If you’re in a sleeping car for your first time, take a moment to have the porter describe the room features to you when you board. Superliner and Viewliner deluxe bedrooms have showers. Standard bedrooms usually have a shower down the hall. One nice feature of Amtrak sleepers is that morning complementary coffee and orange juice is available right in your car- just ask the porter.
Tipping. In the diner, tip as you would in any restaurant, even if the meal is included in your ticket price. For sleeping car porters, we recommend about $5.00 per night if good service has been provided.
If you are going to be using an unstaffed station at the start of your trip, or if you are going to be picking up or dropping someone off at a staffed station, take the toll-free number with you so that you can call and check on the train’s status. All stations except Royal Oak have a pay phone in or at the station stop.
In the station section, several locations are noted as gathering sites for railfanis americanis (railfans- the really serious ones). They generally walk around with a railroad radio in their ear, looking terribly concerned. Some of the worst ones can be pests. Most of them are a little weird, some very much so. They’re all harmless, but we do not advise engaging them in conversation. If you do, you will get a nonstop lecture about things you never wanted to know about.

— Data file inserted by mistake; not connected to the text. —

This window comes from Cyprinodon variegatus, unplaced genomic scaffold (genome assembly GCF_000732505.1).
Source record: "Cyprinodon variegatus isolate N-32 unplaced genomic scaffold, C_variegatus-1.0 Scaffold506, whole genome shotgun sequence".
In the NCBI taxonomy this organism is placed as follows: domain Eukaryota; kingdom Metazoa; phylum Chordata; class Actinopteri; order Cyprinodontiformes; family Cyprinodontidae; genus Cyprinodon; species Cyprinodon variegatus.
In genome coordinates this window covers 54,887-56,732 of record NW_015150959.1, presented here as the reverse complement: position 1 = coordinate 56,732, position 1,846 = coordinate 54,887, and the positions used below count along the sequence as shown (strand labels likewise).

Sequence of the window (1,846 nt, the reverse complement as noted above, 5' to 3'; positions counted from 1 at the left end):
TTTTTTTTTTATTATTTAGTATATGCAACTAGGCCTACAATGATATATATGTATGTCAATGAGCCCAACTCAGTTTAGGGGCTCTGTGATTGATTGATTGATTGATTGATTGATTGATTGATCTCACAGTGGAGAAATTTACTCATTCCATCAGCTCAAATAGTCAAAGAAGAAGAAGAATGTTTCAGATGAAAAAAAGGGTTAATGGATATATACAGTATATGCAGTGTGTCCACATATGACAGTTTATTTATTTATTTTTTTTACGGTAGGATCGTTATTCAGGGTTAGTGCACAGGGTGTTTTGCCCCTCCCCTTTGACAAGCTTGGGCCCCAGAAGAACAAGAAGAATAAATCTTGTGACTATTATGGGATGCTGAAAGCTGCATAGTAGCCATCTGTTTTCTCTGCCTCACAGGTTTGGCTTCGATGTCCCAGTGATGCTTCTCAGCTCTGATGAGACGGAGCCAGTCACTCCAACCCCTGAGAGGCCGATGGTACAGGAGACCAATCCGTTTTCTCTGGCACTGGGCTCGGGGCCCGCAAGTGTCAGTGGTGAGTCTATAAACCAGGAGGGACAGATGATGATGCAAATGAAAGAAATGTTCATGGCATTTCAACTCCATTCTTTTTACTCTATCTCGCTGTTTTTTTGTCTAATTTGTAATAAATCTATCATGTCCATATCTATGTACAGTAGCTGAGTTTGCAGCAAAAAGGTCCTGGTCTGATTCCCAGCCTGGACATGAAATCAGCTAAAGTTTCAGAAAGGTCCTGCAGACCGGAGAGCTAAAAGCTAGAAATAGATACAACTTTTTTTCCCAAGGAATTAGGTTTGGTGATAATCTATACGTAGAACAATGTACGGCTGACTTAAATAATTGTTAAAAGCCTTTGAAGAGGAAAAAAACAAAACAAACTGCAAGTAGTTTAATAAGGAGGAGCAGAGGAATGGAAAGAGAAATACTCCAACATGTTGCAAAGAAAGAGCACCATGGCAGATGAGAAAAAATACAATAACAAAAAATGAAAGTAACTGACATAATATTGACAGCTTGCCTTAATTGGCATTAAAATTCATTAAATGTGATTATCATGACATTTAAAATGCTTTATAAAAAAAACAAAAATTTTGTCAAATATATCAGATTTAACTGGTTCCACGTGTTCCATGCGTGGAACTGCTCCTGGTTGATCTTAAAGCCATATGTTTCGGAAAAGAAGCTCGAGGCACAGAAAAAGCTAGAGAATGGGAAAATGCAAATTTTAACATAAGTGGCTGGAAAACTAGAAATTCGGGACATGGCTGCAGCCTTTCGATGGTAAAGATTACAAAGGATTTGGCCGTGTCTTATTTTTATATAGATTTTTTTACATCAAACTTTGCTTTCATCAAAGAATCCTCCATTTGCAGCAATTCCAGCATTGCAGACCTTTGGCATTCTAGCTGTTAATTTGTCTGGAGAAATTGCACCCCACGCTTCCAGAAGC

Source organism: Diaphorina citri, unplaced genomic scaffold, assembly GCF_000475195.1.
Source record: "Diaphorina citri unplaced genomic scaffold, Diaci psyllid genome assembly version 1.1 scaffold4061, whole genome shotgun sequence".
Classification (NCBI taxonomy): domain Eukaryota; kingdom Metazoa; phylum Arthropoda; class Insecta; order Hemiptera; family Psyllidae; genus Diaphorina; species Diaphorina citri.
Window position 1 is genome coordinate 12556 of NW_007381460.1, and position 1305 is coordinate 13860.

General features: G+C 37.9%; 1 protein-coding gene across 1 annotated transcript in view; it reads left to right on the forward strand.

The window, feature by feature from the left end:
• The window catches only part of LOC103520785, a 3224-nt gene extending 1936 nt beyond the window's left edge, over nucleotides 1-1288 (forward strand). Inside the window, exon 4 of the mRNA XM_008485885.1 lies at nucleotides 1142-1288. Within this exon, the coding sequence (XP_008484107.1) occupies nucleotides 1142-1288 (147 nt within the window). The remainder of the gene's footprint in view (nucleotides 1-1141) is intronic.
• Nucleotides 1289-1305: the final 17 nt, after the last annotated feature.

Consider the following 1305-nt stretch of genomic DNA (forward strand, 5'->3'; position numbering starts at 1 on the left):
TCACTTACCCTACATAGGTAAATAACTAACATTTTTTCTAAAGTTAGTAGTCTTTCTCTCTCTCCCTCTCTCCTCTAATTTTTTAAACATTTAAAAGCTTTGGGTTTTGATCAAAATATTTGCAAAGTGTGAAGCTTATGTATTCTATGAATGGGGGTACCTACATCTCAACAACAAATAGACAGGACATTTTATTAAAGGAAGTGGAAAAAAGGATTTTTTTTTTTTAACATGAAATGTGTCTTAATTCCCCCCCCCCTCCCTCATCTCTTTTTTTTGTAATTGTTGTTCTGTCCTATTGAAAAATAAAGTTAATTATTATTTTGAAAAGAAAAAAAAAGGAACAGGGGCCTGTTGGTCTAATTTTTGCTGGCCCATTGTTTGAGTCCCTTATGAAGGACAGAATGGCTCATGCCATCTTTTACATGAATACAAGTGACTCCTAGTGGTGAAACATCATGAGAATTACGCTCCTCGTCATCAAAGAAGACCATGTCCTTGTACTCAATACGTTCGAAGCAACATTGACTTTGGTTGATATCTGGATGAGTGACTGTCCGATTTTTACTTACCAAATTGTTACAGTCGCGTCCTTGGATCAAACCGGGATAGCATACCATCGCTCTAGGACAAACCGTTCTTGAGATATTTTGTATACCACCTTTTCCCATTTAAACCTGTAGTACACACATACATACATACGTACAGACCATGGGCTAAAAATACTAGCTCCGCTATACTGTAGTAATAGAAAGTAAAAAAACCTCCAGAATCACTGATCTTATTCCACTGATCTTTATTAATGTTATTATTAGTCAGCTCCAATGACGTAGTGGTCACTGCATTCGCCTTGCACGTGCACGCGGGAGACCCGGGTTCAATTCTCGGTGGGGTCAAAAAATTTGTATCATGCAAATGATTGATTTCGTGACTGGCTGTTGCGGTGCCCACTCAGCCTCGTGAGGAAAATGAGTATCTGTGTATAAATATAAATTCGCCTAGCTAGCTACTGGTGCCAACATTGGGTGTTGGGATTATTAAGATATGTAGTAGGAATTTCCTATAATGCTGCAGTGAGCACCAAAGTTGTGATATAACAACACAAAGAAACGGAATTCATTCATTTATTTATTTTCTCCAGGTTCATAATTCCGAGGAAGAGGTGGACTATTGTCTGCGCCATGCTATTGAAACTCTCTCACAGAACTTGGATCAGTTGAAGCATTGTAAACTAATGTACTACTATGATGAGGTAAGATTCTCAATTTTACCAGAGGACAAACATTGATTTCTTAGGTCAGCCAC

Oakland County passengers may want to consider using Detroit, Dearborn or even Ann Arbor (for people in the Farmington Hills or Novi areas) instead of Birmingham or Royal Oak, particularly in bad weather. Birmingham has a large lighted but unheated shelter and plenty of parking. Royal Oak has a nice lighted, radiant-heated twin shelter but the parking situation leaves a lot to be desired. Because the train must first go southeast before it heads west, it is both cheaper and faster to use Dearborn or Ann Arbor. On the plus side, boarding at the Oakland County stops gives you first pick for seats; further down the line you will seldom get a seat exactly where you would like. Track projects are planned which will speed up critical parts of this segment sometime in 2010.